Graphic protest: Using images to sell ideology

Carol A. Wells is the founder and executive director of the Center for the Study of Political Graphics in Los Angeles, the largest archive of post-World War II political posters in the U.S.

Playwright Tony Kushner’s foreword to “The Design of Dissent,” Milton Glaser and Mirko Ilic’s book about protest graphics, reads like an adventure novel. Kushner, a master storyteller, quotes another master -- Stendhal -- to present a fascinating tale of a late-18th century political cartoon that inspired action against an oppressor.

But the history of the protest graphic is even older -- they have been used to educate, agitate and inspire every movement for social change since the Protestant Reformation. Issues may change over the years and across continents, but political graphics are still the dissenter’s tool of choice. And despite the many technologically advanced ways to create and distribute images today, protest posters remain a functional and popular form of dissent throughout the world precisely because they are low-cost, low-tech and relatively easy to disseminate.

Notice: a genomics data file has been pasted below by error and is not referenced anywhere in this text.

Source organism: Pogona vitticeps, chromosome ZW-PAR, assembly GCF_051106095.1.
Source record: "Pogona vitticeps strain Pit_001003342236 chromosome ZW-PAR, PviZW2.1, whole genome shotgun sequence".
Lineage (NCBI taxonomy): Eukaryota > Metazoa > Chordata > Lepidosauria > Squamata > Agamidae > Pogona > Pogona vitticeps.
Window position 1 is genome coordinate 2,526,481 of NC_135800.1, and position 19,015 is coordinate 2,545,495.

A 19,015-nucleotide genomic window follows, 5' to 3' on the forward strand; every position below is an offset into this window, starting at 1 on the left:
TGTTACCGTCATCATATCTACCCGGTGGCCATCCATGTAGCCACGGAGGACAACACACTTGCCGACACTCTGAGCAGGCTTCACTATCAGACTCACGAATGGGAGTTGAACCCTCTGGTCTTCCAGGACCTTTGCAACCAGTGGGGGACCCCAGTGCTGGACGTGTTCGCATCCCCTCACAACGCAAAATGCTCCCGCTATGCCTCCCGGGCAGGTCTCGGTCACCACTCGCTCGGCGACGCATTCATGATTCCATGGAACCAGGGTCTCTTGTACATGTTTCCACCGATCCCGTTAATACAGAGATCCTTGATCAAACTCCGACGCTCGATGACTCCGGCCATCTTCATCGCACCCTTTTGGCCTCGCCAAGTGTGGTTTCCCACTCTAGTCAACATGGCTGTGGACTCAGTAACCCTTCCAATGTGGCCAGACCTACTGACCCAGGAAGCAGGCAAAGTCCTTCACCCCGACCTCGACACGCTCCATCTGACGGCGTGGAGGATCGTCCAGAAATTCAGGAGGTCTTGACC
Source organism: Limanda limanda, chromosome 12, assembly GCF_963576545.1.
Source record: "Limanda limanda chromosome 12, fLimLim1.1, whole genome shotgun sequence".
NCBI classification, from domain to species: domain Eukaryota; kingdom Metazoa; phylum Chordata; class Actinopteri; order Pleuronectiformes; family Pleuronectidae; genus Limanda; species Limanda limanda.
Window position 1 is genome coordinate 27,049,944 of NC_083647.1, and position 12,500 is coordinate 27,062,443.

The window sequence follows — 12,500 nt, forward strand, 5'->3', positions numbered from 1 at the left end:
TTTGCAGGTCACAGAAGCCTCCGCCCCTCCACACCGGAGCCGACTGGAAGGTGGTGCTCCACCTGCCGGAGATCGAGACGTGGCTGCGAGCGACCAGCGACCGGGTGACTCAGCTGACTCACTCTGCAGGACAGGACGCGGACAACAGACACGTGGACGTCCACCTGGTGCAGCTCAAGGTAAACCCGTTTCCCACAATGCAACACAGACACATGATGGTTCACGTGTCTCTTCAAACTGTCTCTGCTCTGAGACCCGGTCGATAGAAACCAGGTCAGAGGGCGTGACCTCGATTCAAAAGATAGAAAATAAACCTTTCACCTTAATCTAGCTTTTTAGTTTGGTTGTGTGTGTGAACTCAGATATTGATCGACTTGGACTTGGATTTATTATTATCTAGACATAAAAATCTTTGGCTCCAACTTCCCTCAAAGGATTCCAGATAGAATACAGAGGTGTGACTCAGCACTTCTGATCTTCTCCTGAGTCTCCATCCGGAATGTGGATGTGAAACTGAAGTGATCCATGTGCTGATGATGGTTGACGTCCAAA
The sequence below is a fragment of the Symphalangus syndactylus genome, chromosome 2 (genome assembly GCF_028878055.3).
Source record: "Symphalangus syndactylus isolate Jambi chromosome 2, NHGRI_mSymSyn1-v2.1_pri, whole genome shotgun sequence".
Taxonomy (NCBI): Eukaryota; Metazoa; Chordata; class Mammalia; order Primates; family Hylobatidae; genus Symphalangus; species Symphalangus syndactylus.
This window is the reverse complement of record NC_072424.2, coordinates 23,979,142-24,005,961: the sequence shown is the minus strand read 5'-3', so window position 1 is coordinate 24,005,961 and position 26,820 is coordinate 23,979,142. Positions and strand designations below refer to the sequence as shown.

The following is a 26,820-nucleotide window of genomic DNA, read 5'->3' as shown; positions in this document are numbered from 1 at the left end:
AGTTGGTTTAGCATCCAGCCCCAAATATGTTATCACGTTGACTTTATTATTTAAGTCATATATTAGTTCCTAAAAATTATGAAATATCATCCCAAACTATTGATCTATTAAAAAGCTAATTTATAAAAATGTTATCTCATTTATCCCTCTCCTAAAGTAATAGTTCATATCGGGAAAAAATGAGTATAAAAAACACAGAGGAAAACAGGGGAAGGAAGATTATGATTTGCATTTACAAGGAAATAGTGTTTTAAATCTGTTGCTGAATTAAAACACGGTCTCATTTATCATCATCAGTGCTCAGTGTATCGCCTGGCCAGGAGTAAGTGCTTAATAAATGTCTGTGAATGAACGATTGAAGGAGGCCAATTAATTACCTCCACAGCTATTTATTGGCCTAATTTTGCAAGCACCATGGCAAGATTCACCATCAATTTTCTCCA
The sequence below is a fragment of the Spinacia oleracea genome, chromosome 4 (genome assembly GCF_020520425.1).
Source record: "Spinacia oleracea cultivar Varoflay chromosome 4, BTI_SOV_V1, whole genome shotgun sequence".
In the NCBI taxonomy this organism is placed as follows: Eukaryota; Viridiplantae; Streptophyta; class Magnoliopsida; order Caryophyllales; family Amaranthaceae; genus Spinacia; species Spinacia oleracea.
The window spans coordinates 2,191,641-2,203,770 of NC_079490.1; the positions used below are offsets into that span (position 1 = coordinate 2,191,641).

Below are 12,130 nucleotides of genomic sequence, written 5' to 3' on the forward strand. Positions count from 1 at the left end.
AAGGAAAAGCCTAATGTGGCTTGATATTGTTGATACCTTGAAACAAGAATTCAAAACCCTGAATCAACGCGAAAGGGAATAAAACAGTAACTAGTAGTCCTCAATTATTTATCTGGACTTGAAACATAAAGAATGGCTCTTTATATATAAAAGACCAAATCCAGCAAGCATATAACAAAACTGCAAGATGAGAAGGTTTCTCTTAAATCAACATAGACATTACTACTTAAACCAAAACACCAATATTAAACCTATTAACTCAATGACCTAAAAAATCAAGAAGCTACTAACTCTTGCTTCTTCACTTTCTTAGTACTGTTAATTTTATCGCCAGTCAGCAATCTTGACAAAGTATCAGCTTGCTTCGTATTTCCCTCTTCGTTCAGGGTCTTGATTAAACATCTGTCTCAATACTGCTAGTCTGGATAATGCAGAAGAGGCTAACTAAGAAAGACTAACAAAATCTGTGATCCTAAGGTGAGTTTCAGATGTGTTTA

Kushner’s essay should be read by anyone wanting to understand the power and purpose of the political poster. He identifies three characteristics of successful graphic dissent: “It is shocking, it is clever -- even funny in a grim sort of way -- and its meaning is instantly intelligible. And perhaps it shares one other characteristic: It is, or at least it seems to be, samizsdat, dangerous, forbidden.”